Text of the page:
A property lien can be released by paying off the debt if it's a valid one, securing a signed lien release form and filing the form at the county recorder's office, notes Bridget Kelly for SFGate. An attorney should be consulted if the property owner feels the debt isn't justified.
Before paying off a lien, the property owner should first speak with an attorney to see if there's any way the debt can be lowered, says Kelly. Whenever the lien holder signs the lien release form, it should be done in the presence of a notary public. Once the lien release form has been filed at the county recorder's office, it becomes a matter of public record. The property owner the lien was filed against should keep a copy of the lien release form for his personal records.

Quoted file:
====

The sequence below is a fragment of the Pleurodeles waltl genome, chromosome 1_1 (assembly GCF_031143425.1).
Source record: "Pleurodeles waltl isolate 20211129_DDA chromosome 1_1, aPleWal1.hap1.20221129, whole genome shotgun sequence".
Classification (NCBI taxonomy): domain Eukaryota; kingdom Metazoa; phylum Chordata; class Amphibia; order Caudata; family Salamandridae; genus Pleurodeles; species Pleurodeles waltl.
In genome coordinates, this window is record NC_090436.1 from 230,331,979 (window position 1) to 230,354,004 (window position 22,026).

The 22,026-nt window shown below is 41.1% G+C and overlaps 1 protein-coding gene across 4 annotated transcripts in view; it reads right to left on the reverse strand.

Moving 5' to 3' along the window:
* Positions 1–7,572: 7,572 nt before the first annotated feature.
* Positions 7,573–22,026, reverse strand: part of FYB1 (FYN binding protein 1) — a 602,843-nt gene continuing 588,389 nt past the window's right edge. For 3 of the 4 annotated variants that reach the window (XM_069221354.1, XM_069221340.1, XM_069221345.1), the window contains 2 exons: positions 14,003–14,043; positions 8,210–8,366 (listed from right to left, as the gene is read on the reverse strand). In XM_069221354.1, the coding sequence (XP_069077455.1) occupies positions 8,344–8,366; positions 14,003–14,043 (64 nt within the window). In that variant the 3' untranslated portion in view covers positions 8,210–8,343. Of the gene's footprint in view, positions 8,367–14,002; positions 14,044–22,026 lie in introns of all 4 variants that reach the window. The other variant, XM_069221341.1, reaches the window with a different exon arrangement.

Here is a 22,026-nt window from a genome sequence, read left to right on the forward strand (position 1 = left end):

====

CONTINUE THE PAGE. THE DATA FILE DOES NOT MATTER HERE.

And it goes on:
An individual can have a property lien filed against him if he owes money to a creditor, notes Nolo. Examples of individuals and organizations who can file property liens include mortgage lenders, the IRS, recipients of child support and alimony, contractors and spouses. A homeowner is unable to legally sell his property until he pays off the lien and gives the buyer a clear title. In addition to real estate, liens can also be attached to personal property.